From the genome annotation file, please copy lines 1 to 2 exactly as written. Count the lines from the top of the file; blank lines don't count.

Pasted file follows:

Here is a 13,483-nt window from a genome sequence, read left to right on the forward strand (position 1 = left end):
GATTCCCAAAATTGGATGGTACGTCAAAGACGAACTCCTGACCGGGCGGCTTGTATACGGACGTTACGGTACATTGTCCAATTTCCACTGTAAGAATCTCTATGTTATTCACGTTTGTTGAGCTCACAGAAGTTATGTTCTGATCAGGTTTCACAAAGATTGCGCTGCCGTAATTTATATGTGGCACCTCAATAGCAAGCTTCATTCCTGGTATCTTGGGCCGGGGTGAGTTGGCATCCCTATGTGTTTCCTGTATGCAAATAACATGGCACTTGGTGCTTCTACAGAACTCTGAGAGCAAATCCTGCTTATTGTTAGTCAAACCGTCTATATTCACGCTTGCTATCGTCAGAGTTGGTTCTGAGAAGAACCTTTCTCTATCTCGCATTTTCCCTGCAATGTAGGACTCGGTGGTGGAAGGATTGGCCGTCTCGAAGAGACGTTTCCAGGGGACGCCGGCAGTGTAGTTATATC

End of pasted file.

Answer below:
Here is a 13,483-nt window from a genome sequence, read left to right on the forward strand (position 1 = left end):
GATTCCCAAAATTGGATGGTACGTCAAAGACGAACTCCTGACCGGGCGGCTTGTATACGGACGTTACGGTACATTGTCCAATTTCCACTGTAAGAATCTCTATGTTATTCACGTTTGTTGAGCTCACAGAAGTTATGTTCTGATCAGGTTTCACAAAGATTGCGCTGCCGTAATTTATATGTGGCACCTCAATAGCAAGCTTCATTCCTGGTATCTTGGGCCGGGGTGAGTTGGCATCCCTATGTGTTTCCTGTATGCAAATAACATGGCACTTGGTGCTTCTACAGAACTCTGAGAGCAAATCCTGCTTATTGTTAGTCAAACCGTCTATATTCACGCTTGCTATCGTCAGAGTTGGTTCTGAGAAGAACCTTTCTCTATCTCGCATTTTCCCTGCAATGTAGGACTCGGTGGTGGAAGGATTGGCCGTCTCGAAGAGACGTTTCCAGGGGACGCCGGCAGTGTAGTTATATC